This girl says she wants nothing, but maybe he is right to think his life will never be the same.

Get the books here: http://www.amazon.com/Julie-Roberts-Towe/e/B00O6U2N1E/

Writing about Childhood Sexual Abuse

1 in 5 girls and 1 in 20 boys is a victim of childhood sexual abuse.
[Click here for more child sexual abuse statistics.]

There are many ways to process this information. Just the idea of childhood sexual abuse brings images to mind which are unsettling. We probably think of stories we have heard on the news, or a friend who confidentially divulged their darkest secret to us, or perhaps our own painful memories. What comes to mind is the act of abuse and we find it hard to divert our eyes, like seeing an accident on the road. We look at it in awe of its terribleness. We may even feel compelled to act to prevent the abuse, report it, or beat the shit out of the perpetrator. Almost all the feels we feel about childhood sexual abuse are centered around the horrific images we hold in our mind of the act itself.

News stories about child abuse are often written with the voyeur in mind. A voyeur being an enthusiastic observer of sordid and sensational subjects. The big questions in the minds of many are, “How bad was it?”, “How low can a human being get?”, “What was it like to be in that situation as the perpetrator and/or the victim?” Some of us like to push the limits of our empathetic responses as if being able to process that much pain will somehow make us stronger. Some of us want to peer into the ugliness to figure out where it is rooted so we can avoid it in our own lives. Some of us just get a rush from it like going straight down toward the ground on a roller coaster.

No, I’m not policing society’s motivations to consume information about sexual abuse. I am simply stating that for many reasons, we eagerly consume it. And there is plenty of water in the well.

But for the children who have experienced sexual abuse, the train wreck is just not a good analogy. With a train wreck, people rush forward to save the passengers, clear the track, haul off the train, bury the bodies. News articles go away and lives go on. With childhood sexual abuse, the tracks take decades to clear. Sometimes the bodies are never buried.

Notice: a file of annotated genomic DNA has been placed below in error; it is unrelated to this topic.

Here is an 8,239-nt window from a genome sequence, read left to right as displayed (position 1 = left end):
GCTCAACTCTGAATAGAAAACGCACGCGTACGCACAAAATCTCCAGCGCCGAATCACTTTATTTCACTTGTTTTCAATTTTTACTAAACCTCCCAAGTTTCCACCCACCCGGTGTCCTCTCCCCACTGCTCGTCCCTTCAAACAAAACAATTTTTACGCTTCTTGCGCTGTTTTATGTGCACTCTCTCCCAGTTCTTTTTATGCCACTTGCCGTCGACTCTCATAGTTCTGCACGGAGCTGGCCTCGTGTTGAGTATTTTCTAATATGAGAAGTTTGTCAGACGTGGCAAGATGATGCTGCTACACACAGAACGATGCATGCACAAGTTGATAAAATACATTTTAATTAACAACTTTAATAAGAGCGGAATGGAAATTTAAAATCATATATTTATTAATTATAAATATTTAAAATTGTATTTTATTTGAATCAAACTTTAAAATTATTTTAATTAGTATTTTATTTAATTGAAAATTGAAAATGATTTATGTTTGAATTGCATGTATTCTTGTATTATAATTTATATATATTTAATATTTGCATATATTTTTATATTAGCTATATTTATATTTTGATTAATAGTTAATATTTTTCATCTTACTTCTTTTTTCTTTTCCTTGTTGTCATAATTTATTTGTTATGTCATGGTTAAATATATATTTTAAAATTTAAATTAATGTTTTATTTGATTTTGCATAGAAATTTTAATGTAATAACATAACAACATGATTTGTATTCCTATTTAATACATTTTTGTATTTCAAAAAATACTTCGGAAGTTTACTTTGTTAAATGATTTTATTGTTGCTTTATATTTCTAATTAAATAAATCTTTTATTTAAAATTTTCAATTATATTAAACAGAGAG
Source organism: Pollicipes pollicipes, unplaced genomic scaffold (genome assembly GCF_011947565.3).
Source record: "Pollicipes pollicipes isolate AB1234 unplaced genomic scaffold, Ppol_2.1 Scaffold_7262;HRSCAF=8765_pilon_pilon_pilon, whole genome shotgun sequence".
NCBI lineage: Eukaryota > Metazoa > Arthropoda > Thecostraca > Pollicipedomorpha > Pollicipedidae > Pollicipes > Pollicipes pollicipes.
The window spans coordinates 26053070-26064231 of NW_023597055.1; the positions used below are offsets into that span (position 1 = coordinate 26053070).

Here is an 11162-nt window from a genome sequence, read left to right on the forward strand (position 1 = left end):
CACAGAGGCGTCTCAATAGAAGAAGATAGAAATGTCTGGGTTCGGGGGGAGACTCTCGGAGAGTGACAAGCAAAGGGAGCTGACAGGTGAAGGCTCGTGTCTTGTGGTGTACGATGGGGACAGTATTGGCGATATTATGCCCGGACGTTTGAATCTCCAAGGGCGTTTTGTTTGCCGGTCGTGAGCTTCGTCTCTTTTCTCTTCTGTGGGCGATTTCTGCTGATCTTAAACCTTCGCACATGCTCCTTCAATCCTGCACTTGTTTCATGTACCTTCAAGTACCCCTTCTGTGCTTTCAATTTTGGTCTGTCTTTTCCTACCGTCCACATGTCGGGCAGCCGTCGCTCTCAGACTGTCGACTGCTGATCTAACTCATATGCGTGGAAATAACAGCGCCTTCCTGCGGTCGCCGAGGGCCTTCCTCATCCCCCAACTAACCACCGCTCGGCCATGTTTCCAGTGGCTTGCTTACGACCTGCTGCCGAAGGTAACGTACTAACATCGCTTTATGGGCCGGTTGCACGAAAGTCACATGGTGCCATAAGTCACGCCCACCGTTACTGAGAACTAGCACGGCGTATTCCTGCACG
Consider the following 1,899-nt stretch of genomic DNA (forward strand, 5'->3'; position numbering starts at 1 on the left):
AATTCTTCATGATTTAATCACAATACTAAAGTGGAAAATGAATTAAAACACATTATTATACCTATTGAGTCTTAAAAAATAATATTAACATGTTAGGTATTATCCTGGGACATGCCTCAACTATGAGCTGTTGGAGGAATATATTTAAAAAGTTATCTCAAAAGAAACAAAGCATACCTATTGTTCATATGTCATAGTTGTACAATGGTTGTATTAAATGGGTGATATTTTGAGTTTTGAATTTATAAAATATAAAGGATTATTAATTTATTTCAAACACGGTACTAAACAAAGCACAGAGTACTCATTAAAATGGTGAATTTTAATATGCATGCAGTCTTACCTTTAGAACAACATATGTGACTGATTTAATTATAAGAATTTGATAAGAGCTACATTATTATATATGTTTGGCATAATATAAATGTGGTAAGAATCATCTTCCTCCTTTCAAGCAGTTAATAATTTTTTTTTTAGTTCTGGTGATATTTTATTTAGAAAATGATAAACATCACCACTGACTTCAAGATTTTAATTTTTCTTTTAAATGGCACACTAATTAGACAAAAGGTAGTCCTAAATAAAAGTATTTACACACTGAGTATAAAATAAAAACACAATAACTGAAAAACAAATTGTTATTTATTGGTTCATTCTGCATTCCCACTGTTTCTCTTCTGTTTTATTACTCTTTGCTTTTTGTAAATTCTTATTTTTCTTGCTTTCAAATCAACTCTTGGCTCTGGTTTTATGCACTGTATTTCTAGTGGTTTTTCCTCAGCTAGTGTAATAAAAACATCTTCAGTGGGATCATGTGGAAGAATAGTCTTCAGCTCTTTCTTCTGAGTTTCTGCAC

What we believe about our world and expect from society is learned. The rules are created by us and are illusions. The truths you think of as absolute are often not. A child who suffers will often not view that suffering as abnormal. It is not unreasonable that, with no other points of reference, abused children will believe whatever they are told about the world and themselves. By the time they have enough world experience to inform them otherwise, they typically find themselves in a mess of trouble and are seen as the source of it. This is why the train wreck analogy doesn’t work for child abuse. It isn’t about a black eye or ripped skin. This is the loose tie rod causing the car in front of you to shake, the car that annoys you as you attempt to get around it, perhaps screaming at the driver to get that fixed. The long term effects are neither sordid nor sensational. They aren’t a tsunami of pain, but a repetitive crashing of unceasing waves.

Those children will grow to experience a higher rate of depression, substance abuse, low self-esteem, self-mutilation, sexual promiscuity, and suicide. They likely distrust their own ability to view the world and society correctly, to predict social outcomes, or judge the character of others. They often distrust others’ perceptions as well and have little faith in authority.

When the people you trust most hurt you in such a traumatic way, every single thing you ever thought was true becomes a potential lie. Your strings are cut loose from the order of the universe and you just float around in chaos trying to figure out if it’s safe to land and how to reconnect, if at all.

Breaking free from the grasp of a hand on your wrist is a piece of cake compared to trying to find a place that feels like home ought to feel once you’re free.

I don’t want to write about the easy part.

I write about trying to find that home. My first set of novels, a two book series titled Winter Seedlings, is about these journeys. They explore life beyond the actual events which caused the trauma. My characters want to heal, they want to love, they want a place that feels like home should feel. My stories aren’t perpetrator-centered, or sexual-abuse-centered. They are centered on the heart’s persistent desire for love despite all obstacles. I hope the stories shed a light on the part of childhood sexual abuse which never makes it to the headlines.

Books

Winter Suns Cover Reveal

The release of Winter Suns, the sequel to Winter Seedlings, will happen very soon, I promise. (I have been making this promise for a month, I know.)

While you wait, let me throw out a few sneak peeks and hints:

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Allie

December 25, 1990